'Gimme the Loot' mines class, race and friendship
'Gimme the Loot' writer-director Adam Leon has a marvelous eye for blending staged dramatic sequences into documentary settings, which lets his actors work up their distinctive rhythms.
I see so many independent movies that sometimes, when an indie movie comes along that really is independent – that is to say, when it offers up a fresh new way of seeing – I blink twice.
Writer-director Adam Leon’s feature debut, “Gimme the Loot,” which takes place in the Bronx over two hot summer days, is just such a film. It had good buzz at Cannes last year, and it’s been making the festival circuit to rightful acclaim. From the sound of it, it might be mistaken for yet another micro-budget gabfest about self-absorbed teenagers.
Sofia (Tashiana Washington) and Malcolm (Ty Hickson) are bickering buddies and fellow graffiti guerrillas. They want to one-up a rival gang of taggers by decorating (or defacing, depending on your point of view) the giant Home Run Apple that pops up at the New York Mets’ Citi Field whenever the home team knocks one out. To do this, they need to scrounge $500 to bribe their way inside the stadium (hence the film’s title).
It soon becomes clear that their quest for cash, which takes the form of cadging money at illicit bodegas and selling marijuana, is getting them nowhere fast. It’s also clear that, for Leon, it’s the quest and not the payoff that matters. Sofia and Malcolm are avid but hopelessly inept con artists.
The movie is not about scoring and tagging; it’s about the romantic connection between Sofia and Malcolm. It’s a character movie, not a caper movie. The duo’s connection is romantic without being carnal. Although it’s obvious that Malcolm is enamored of Sofia, he can’t quite let on to her (or himself) about it. The attraction on his part is obvious: Sofia is pretty and sharp and sassy. He, on the other hand, is so gangly and cooled-out that their collusion seems almost contrapuntal. She’s staccato; he’s legato.
Washington (she’s a model, singer, and dancer) moves gracefully and speaks with a quicksilver cunning. Her agitated befuddlement with Malcolm and his haywire schemes is inherently funny. She can’t quite believe what she’s hearing sometimes. And no wonder. Malcolm is a weird conflation of savvy and dopey.
Alas, it’s the dopiness that most often comes into play. The most comic scene in the movie comes when he and the overmuscled, tattooed crook Champion (Meeko) attempt to break into the apartment of Ginnie (Zoë Lescaze), a rich girl to whom Malcolm sold some pot. The two guys can’t figure out whether her third-floor apartment is two floors up from ground level or three. (Depends how you count it.) Meantime Ginnie is off jogging, with Sofia tailing her. What seems like an easy subterfuge becomes a grueling marathon, as Ginnie unexpectedly wears Sofia out with her stamina.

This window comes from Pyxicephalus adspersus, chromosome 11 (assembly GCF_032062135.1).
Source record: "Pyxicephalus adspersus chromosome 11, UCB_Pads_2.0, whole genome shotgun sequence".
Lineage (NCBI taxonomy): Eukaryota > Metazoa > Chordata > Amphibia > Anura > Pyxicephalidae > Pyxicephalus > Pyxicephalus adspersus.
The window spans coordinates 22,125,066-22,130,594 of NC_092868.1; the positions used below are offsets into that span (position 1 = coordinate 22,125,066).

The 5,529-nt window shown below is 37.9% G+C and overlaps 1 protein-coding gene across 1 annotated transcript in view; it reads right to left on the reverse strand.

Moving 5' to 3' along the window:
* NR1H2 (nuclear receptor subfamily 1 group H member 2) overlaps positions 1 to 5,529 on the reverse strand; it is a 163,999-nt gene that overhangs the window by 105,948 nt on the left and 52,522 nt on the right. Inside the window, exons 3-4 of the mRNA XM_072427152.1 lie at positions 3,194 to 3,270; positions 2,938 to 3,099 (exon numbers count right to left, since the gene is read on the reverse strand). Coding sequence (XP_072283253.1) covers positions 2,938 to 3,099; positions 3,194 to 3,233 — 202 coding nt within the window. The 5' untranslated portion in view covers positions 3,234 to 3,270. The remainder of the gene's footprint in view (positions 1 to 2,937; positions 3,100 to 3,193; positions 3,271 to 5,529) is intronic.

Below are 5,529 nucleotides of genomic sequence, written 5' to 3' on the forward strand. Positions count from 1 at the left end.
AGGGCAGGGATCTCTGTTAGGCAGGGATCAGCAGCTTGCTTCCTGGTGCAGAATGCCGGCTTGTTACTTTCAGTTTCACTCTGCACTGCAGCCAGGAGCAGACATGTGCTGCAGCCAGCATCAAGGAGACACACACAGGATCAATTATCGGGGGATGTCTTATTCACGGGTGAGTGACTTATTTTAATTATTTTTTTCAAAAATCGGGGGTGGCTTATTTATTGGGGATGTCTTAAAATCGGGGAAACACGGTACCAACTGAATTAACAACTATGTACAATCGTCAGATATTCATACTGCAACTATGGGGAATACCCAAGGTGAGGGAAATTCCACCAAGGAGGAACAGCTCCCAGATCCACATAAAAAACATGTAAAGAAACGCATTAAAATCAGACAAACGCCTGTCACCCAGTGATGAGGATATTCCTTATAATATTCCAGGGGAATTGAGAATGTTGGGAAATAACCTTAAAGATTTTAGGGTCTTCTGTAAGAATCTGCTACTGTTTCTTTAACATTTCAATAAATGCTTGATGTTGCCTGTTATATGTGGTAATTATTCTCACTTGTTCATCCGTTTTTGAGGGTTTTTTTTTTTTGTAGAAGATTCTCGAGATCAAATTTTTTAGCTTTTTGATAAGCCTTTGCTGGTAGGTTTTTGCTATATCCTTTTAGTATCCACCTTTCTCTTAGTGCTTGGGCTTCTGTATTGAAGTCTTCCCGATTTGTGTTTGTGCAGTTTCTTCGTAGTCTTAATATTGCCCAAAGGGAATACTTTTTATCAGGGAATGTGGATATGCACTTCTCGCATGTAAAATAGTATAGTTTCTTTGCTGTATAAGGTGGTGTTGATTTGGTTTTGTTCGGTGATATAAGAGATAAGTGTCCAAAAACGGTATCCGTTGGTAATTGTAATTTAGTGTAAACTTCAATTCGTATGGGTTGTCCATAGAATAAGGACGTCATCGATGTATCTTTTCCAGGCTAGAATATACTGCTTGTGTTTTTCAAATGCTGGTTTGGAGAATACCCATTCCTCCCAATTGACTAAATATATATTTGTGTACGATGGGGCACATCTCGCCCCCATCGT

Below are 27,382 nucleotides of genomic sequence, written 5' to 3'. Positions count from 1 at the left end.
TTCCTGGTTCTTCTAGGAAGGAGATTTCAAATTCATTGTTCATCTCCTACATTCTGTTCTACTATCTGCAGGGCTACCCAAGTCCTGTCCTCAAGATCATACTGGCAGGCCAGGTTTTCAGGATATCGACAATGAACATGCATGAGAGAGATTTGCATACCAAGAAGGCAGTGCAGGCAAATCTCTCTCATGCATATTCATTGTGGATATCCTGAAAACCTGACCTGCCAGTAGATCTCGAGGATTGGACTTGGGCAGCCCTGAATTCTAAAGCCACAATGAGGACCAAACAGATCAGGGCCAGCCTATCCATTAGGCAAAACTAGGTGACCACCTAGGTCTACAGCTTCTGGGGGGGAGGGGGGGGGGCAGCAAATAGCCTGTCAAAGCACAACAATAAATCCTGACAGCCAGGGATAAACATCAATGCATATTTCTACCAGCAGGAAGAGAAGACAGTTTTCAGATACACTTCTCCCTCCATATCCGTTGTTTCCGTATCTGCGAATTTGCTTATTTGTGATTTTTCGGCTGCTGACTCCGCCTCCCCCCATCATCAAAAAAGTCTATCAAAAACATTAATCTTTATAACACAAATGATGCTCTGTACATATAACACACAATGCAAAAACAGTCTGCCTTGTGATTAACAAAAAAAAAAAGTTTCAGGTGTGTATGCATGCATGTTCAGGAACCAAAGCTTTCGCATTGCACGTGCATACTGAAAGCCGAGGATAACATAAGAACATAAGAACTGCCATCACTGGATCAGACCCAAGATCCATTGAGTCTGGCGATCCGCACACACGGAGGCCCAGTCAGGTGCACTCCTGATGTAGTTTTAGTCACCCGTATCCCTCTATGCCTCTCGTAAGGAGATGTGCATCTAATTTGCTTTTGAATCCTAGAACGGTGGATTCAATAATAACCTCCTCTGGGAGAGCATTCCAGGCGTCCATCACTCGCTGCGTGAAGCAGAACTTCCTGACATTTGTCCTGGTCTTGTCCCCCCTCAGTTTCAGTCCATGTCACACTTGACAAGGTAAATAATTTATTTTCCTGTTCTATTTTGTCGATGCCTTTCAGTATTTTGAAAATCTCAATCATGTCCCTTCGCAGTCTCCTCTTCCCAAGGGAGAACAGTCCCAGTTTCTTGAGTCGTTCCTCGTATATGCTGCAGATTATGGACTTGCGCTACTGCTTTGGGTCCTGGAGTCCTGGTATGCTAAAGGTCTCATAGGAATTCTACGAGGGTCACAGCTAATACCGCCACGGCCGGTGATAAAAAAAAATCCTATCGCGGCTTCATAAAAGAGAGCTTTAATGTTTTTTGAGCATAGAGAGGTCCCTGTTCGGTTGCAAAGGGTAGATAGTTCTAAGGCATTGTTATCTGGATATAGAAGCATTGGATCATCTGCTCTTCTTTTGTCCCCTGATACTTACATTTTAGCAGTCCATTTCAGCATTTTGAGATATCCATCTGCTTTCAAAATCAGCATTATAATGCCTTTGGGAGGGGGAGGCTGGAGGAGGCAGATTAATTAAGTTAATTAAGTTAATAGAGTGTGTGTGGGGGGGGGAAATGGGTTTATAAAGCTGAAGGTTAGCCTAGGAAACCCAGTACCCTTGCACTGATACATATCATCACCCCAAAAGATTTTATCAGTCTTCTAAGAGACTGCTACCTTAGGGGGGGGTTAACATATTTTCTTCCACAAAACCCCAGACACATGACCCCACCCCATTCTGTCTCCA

The most touching scene is when Malcolm, who had been smoochy with Ginnie earlier, is condescended to by her when he subsequently shows up at her place in the presence of her other white girlfriends. Would she have reacted this way if the African-American Malcolm had been moneyed? “Gimme the Loot” is as much about class as it is about friendship, or even race for that matter.
Leon has a marvelous and rare eye for blending staged dramatic sequences into documentary settings, from barrio bodegas to high-rise penthouses. He often films in extended, unbroken takes, and this gives the actors a chance to work up their own distinctive rhythms. (Hickson’s acting, which seems amateurish at first, really grows on you.) He also forgoes for the most part hand-held cameras, that bane of indie movies.
The verisimilitude he conjures up is the artifice that conceals artifice. I especially like the fact that “Gimme the Loot,” given its subject, doesn’t detour into the expected byways of drug overdoses and shootouts. I was gratified when I read what Leon had to say in an interview about this: “I hadn’t really seen too many stories about these types of kids when they’re not, you know, raped by their family or something atrocious.
“And so we said we wanted to be true to who these characters were and authentic, but make the story more about the joys of youth than the perils of it.” Exactly. Grade: A- (Unrated.)